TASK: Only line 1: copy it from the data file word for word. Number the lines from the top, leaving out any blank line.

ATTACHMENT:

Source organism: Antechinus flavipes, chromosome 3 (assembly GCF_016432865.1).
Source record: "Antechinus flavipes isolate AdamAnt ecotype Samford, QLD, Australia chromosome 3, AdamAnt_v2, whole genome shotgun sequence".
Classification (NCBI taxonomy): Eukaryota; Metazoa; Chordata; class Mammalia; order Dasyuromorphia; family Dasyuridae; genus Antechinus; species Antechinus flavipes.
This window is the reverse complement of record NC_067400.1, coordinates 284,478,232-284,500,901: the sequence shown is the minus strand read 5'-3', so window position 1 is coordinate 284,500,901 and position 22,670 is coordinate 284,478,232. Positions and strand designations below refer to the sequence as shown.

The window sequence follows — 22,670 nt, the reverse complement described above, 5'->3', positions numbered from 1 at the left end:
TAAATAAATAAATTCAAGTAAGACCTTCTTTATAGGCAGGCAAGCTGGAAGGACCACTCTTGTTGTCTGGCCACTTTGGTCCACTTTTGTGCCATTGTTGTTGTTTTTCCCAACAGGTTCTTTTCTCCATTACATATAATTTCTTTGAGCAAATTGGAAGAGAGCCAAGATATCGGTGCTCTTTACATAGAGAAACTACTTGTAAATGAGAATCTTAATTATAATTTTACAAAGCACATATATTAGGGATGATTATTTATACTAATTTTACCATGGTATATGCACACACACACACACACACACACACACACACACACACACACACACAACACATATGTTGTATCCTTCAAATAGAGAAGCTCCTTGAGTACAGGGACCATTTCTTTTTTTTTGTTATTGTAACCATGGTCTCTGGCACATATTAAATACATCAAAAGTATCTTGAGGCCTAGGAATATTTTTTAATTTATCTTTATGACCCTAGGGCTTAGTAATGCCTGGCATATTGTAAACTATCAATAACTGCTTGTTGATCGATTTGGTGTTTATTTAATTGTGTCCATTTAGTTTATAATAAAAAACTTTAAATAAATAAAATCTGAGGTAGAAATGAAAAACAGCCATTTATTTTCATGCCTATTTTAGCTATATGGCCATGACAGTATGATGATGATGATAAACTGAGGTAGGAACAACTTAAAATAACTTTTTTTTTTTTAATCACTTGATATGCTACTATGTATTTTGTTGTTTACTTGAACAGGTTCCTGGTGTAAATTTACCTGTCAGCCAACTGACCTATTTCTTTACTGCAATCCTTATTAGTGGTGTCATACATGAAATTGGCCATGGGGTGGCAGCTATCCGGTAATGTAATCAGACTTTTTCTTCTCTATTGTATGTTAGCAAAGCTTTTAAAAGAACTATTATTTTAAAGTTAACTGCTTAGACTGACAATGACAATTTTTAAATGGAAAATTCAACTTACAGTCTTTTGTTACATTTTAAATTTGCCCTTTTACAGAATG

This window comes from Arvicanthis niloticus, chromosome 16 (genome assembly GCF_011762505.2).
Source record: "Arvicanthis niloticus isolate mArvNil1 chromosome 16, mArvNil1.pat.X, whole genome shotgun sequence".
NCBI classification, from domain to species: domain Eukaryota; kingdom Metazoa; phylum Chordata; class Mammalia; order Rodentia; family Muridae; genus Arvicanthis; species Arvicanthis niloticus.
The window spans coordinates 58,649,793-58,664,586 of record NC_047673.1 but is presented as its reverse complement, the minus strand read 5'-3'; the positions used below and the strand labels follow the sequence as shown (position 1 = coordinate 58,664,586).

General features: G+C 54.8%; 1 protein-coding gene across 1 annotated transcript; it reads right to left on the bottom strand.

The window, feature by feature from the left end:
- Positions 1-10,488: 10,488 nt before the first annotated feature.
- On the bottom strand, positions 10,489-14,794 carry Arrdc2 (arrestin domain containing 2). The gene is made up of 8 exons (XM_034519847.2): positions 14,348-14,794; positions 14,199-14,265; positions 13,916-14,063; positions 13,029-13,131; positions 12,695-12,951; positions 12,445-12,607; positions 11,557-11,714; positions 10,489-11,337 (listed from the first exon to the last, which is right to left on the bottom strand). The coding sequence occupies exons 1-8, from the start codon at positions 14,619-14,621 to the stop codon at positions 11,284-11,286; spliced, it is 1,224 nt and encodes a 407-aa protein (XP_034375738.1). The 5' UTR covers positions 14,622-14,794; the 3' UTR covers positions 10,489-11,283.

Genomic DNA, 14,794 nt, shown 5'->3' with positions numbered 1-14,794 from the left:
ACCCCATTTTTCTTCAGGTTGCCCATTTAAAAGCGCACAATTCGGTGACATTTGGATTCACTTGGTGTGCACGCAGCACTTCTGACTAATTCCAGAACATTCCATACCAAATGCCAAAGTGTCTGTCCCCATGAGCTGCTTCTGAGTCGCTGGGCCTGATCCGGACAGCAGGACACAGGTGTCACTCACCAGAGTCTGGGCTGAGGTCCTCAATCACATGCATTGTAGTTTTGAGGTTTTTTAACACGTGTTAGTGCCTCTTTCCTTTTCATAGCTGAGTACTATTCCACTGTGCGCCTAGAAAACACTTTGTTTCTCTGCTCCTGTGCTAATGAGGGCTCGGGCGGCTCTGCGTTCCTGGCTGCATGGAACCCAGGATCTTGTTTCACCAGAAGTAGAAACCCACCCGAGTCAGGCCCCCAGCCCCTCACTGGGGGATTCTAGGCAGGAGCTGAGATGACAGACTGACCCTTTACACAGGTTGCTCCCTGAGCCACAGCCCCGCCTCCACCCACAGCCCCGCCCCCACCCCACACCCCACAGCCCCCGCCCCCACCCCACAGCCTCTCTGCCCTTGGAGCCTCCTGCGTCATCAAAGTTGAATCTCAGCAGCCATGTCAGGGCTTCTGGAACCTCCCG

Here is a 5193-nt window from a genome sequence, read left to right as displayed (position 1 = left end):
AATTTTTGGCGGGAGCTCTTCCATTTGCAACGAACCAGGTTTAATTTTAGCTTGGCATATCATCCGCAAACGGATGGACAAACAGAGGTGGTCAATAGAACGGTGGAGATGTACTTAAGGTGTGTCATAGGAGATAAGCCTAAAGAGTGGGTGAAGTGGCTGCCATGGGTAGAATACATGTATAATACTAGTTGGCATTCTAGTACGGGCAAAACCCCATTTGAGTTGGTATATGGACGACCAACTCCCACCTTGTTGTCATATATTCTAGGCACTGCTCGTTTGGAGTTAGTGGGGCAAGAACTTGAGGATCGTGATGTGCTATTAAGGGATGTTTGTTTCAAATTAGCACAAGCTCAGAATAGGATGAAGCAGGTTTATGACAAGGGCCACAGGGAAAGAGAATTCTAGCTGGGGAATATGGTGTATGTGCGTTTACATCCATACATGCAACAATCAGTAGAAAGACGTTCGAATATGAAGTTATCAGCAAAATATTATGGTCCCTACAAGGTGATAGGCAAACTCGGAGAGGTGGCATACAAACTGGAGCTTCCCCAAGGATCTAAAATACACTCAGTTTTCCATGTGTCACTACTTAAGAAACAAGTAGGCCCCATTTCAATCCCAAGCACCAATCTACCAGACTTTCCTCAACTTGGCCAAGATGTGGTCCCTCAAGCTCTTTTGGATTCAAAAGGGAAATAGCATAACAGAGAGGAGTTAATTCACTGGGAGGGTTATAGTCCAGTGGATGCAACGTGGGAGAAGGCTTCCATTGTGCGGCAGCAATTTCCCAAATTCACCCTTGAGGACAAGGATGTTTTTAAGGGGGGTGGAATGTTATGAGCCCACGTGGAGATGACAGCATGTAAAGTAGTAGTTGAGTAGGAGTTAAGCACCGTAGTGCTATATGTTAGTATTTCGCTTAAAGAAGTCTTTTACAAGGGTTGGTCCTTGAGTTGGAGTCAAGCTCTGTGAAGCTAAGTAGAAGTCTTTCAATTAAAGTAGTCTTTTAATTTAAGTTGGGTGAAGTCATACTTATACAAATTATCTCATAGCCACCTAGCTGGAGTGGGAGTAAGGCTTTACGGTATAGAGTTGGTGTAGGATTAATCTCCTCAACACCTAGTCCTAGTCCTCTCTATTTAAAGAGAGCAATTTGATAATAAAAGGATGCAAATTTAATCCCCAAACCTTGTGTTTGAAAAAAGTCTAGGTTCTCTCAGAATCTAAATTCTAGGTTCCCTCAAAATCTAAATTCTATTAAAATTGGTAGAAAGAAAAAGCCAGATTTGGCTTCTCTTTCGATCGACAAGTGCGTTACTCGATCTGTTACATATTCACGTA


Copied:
Source organism: Antechinus flavipes, chromosome 3 (assembly GCF_016432865.1).